Please contact the library at or (715) 286-2070 if you would like more information.

Saturday, November 2, 2013

Holiday Bazaar Features a Variety of Local Artists and Vendors

Joanne Vest sells an array of bags, purses, and wallets at the Holiday Bazaar
A variety of local artists and vendors displayed their wares at a Holiday Bazaar at the Augusta High School on Saturday, November 2. Shoppers could find everything from jewelry to cleaning products to knitted scarves as they browsed through a wide array of products. Along the way, they could also make donations to the Augusta Public Library and to a fund that helps breast cancer patients. They could also purchase a delectable array of baked goods from students who were raising money for FCCLA. It was a great way to support local businesses and organizations while getting some Christmas shopping done in the process.
Artists and vendors who participated in the Holiday Bazaar were: Ken Dunlap of Ken's Scrollsaw Creations; Karen Luedtke of Karen's Unique Collectibles; Kris Crowe of Out of My Gourd Creations; Marty Rugotzke, Jean Peissig, and Mary Hoferman selling a variety of homemade fleece , quilt, and glass products; Emily Patton selling Scentsy products; Mary LaRose and her niece selling homemade jewelry and raising funds for breast cancer patients; Andrea of Designs by Andrea selling homemade jewelry; Kelly (Beenken) Austad selling Mary Kay products; Judy Dorf of Jazzy Jewels selling original jewelry creations; Jeannie and Mark Hofer selling goat milk products, homemade jewelry, and taking appointments for Healing Hands Reflexology; Judy Huettel selling Norwex cleaning products; Jean Roles selling a variety of knit products; Pat Gabler of Whispering Winds Art Gallery; Joanne Vest selling a variety of bags, purses, and wallets; Sugi Nelsen selling an array of quilted products; Berogin Nelson of Berogi's Paracord with her husband Chris of Portraits by Chris; Amanda Johnson selling Jamberry nail products; and Pam Baader of Decorations to Go. Karen Winter-Norris provided information about the Friends of the Library organization and took donations for it. Megan Palomaki and Taylor Opperman sold baked goods on behalf of FCCLA.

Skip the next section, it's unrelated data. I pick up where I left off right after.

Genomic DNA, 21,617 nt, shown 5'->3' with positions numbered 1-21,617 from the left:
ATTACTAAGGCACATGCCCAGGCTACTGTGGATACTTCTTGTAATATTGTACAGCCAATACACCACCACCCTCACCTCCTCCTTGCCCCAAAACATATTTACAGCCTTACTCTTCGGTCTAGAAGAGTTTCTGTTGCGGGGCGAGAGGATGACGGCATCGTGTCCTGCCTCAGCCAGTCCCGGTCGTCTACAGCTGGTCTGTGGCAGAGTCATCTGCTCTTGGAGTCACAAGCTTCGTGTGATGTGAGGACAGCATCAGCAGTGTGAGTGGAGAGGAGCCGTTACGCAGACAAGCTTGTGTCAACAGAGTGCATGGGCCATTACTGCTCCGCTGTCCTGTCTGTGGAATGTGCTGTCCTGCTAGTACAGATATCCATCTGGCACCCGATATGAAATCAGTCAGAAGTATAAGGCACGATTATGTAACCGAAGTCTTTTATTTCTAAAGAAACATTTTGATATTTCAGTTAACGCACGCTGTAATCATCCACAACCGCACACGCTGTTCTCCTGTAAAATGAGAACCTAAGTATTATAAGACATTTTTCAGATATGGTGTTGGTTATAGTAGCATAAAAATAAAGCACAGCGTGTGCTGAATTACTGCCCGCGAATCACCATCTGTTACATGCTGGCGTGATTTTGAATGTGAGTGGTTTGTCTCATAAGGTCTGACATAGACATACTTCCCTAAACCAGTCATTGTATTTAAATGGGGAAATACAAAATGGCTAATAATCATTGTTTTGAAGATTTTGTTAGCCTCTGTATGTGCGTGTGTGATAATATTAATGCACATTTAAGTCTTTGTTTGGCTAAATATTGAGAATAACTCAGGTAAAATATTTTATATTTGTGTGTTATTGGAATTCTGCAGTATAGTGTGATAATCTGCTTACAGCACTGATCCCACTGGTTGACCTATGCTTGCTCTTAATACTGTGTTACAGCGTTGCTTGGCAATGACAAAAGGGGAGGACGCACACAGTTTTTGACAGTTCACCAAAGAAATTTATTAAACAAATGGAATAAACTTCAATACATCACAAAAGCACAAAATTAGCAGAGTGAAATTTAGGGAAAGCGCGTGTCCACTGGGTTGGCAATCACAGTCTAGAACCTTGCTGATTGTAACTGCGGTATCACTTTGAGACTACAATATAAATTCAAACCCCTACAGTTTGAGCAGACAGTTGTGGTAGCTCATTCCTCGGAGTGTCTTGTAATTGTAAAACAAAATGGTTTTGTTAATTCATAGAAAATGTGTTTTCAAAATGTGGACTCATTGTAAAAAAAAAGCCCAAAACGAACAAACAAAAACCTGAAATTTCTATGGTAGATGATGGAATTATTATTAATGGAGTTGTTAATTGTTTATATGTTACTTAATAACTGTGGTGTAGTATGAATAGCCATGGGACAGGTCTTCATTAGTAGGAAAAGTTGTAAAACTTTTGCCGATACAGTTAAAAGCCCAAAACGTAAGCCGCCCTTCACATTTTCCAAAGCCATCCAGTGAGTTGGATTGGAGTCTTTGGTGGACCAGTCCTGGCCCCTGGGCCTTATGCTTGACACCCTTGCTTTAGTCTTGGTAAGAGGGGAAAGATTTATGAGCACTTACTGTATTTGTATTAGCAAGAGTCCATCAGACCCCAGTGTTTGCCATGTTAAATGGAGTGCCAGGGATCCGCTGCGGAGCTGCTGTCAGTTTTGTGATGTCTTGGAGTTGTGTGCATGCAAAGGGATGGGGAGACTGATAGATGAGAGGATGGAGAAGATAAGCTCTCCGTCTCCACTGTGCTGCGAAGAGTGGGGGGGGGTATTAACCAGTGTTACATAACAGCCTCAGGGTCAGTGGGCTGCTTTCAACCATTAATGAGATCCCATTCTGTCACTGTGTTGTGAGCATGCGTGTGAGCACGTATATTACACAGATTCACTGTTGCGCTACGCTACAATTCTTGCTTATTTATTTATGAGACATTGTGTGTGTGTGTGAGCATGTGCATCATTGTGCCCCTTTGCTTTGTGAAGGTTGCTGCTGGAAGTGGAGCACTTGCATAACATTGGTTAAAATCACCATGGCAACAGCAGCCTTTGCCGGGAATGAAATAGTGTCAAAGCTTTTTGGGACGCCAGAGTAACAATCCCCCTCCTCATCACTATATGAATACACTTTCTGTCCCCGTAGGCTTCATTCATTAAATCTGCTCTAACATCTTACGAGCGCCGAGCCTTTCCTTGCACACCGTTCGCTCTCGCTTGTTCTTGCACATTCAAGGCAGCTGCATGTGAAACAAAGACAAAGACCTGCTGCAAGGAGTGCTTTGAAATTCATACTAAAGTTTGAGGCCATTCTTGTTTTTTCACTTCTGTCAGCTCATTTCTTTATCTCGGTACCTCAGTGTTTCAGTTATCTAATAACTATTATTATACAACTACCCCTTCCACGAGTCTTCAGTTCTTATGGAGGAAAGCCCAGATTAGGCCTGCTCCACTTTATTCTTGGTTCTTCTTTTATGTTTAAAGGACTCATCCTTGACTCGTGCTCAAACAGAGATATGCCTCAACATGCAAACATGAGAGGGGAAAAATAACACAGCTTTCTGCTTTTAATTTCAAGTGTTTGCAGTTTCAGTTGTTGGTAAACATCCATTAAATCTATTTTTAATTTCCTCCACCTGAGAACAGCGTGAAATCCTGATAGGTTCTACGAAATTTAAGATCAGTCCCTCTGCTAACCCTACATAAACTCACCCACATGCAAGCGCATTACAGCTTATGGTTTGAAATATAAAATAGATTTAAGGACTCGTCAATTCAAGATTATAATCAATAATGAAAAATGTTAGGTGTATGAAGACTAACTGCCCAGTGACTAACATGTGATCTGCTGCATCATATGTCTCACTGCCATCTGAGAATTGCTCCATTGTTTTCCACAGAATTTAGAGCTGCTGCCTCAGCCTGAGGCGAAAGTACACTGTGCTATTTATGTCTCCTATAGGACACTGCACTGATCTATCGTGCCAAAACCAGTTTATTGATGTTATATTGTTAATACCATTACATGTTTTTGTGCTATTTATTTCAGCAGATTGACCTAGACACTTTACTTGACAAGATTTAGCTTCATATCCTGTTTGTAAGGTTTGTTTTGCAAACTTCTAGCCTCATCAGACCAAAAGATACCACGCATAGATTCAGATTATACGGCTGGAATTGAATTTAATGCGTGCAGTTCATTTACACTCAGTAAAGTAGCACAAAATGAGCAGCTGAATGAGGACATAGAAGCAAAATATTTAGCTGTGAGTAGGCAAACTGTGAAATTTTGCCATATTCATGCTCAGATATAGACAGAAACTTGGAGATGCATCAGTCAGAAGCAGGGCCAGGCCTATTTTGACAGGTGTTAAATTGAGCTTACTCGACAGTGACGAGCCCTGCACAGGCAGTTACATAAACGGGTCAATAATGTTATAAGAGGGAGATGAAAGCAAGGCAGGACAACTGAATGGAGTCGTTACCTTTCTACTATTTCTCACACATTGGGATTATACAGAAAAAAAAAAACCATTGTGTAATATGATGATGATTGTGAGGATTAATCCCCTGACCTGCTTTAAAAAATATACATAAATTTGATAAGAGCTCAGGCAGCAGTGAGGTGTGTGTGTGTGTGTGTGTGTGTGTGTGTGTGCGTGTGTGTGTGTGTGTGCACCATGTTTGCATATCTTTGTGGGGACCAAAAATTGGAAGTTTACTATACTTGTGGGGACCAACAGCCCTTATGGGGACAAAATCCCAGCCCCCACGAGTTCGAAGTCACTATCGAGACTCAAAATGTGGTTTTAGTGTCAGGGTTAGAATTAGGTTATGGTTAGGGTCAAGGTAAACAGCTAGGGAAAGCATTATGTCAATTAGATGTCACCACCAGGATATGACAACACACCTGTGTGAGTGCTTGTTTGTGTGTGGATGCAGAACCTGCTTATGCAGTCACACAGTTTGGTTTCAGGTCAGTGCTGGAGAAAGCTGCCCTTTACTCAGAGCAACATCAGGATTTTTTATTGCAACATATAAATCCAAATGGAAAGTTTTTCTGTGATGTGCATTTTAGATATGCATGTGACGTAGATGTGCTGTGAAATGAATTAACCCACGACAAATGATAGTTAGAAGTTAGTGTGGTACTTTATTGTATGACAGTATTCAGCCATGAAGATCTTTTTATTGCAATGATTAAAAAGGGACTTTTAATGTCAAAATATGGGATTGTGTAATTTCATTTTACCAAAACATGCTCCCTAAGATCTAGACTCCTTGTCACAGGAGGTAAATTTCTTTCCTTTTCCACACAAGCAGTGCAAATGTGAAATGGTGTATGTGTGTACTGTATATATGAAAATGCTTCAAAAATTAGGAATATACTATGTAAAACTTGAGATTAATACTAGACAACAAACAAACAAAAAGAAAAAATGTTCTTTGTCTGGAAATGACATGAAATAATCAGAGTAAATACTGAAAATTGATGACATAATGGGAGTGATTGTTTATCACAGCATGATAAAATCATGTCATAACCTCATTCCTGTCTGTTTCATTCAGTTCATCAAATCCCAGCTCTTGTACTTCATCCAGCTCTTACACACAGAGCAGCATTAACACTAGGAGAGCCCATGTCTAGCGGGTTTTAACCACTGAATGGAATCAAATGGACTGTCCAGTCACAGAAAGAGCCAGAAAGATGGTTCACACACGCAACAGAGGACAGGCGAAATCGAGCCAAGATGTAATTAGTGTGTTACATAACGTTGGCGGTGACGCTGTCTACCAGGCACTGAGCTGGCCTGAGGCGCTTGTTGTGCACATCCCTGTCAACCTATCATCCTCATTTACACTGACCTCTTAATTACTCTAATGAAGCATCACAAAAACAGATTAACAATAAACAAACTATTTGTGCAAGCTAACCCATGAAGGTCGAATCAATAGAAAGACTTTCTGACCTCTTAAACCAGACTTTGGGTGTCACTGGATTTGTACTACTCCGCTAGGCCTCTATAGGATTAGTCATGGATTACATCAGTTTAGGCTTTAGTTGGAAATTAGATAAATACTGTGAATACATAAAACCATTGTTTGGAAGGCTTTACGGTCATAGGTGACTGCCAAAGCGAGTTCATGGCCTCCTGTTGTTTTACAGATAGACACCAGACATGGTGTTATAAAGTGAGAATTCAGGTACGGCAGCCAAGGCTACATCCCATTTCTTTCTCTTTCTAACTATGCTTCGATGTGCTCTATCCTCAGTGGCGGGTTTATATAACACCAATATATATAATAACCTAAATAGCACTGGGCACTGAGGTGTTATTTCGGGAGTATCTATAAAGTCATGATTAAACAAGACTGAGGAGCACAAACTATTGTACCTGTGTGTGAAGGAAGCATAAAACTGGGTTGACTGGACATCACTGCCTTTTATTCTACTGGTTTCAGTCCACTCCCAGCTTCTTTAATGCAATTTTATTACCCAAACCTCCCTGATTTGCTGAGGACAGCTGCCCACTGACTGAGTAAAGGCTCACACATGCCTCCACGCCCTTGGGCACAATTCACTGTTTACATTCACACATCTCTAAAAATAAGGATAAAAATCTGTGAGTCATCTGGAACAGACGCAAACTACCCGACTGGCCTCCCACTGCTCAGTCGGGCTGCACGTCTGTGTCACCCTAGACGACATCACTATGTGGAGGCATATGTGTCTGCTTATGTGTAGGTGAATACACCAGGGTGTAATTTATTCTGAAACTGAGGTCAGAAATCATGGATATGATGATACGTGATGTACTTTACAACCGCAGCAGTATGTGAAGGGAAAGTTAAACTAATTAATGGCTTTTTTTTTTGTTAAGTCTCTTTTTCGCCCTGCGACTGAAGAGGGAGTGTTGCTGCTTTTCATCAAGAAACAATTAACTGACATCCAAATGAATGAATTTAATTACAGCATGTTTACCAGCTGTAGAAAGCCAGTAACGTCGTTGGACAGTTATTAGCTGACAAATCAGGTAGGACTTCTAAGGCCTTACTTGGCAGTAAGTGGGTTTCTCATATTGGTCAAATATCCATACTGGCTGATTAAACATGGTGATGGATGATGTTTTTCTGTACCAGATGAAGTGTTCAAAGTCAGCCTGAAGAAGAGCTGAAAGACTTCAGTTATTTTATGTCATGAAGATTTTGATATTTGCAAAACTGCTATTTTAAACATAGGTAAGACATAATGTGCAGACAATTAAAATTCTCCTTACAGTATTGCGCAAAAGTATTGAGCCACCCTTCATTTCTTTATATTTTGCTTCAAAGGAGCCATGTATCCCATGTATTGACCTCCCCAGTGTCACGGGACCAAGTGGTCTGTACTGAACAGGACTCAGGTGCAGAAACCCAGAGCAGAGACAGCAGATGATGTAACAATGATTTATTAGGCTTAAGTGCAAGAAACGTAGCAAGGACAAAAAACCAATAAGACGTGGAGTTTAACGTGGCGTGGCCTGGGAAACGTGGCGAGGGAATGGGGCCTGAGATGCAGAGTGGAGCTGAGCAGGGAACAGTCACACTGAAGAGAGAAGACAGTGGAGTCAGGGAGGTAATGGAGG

Friday, November 1, 2013

Time to write!!

The first NaNoWriMo Write-In is tomorrow!!! Come to the library any time during normal Saturday hours to bond with fellow writers as you begin your novel writing journey.

Questions? Contact Samma Johnson at or call the library at (715) 286-2070.